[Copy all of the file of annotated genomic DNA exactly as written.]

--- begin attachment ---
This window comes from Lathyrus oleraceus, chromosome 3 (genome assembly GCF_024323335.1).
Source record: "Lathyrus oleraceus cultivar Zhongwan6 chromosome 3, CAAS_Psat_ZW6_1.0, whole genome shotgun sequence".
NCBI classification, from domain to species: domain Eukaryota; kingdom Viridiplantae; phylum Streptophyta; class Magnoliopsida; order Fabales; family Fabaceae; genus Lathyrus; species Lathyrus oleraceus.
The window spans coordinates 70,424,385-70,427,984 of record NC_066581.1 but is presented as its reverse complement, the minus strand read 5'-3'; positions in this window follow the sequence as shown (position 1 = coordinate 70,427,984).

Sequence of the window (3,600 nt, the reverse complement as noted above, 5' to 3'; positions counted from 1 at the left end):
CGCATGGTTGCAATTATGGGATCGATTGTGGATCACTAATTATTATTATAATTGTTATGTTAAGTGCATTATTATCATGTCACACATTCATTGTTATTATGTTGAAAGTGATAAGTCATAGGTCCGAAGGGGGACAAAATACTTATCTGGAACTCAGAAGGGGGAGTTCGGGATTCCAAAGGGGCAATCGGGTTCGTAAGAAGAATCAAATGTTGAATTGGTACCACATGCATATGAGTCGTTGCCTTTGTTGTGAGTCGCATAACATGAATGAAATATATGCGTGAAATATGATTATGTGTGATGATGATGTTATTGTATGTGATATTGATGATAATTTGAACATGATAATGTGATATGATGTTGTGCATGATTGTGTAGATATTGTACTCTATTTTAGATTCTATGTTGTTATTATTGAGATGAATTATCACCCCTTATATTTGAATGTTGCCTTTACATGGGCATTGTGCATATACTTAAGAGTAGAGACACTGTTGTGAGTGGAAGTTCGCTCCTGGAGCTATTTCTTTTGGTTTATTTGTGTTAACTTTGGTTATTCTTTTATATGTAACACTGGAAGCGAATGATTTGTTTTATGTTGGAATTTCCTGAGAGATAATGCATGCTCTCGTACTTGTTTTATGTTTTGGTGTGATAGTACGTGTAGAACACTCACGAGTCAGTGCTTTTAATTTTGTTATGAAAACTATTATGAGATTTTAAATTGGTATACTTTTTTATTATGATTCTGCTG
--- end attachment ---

This window comes from Lathyrus oleraceus, chromosome 3 (genome assembly GCF_024323335.1).
Source record: "Lathyrus oleraceus cultivar Zhongwan6 chromosome 3, CAAS_Psat_ZW6_1.0, whole genome shotgun sequence".
NCBI classification, from domain to species: domain Eukaryota; kingdom Viridiplantae; phylum Streptophyta; class Magnoliopsida; order Fabales; family Fabaceae; genus Lathyrus; species Lathyrus oleraceus.
The window spans coordinates 70,424,385-70,427,984 of record NC_066581.1 but is presented as its reverse complement, the minus strand read 5'-3'; positions in this window follow the sequence as shown (position 1 = coordinate 70,427,984).

Sequence of the window (3,600 nt, the reverse complement as noted above, 5' to 3'; positions counted from 1 at the left end):
CGCATGGTTGCAATTATGGGATCGATTGTGGATCACTAATTATTATTATAATTGTTATGTTAAGTGCATTATTATCATGTCACACATTCATTGTTATTATGTTGAAAGTGATAAGTCATAGGTCCGAAGGGGGACAAAATACTTATCTGGAACTCAGAAGGGGGAGTTCGGGATTCCAAAGGGGCAATCGGGTTCGTAAGAAGAATCAAATGTTGAATTGGTACCACATGCATATGAGTCGTTGCCTTTGTTGTGAGTCGCATAACATGAATGAAATATATGCGTGAAATATGATTATGTGTGATGATGATGTTATTGTATGTGATATTGATGATAATTTGAACATGATAATGTGATATGATGTTGTGCATGATTGTGTAGATATTGTACTCTATTTTAGATTCTATGTTGTTATTATTGAGATGAATTATCACCCCTTATATTTGAATGTTGCCTTTACATGGGCATTGTGCATATACTTAAGAGTAGAGACACTGTTGTGAGTGGAAGTTCGCTCCTGGAGCTATTTCTTTTGGTTTATTTGTGTTAACTTTGGTTATTCTTTTATATGTAACACTGGAAGCGAATGATTTGTTTTATGTTGGAATTTCCTGAGAGATAATGCATGCTCTCGTACTTGTTTTATGTTTTGGTGTGATAGTACGTGTAGAACACTCACGAGTCAGTGCTTTTAATTTTGTTATGAAAACTATTATGAGATTTTAAATTGGTATACTTTTTTATTATGATTCTGCTG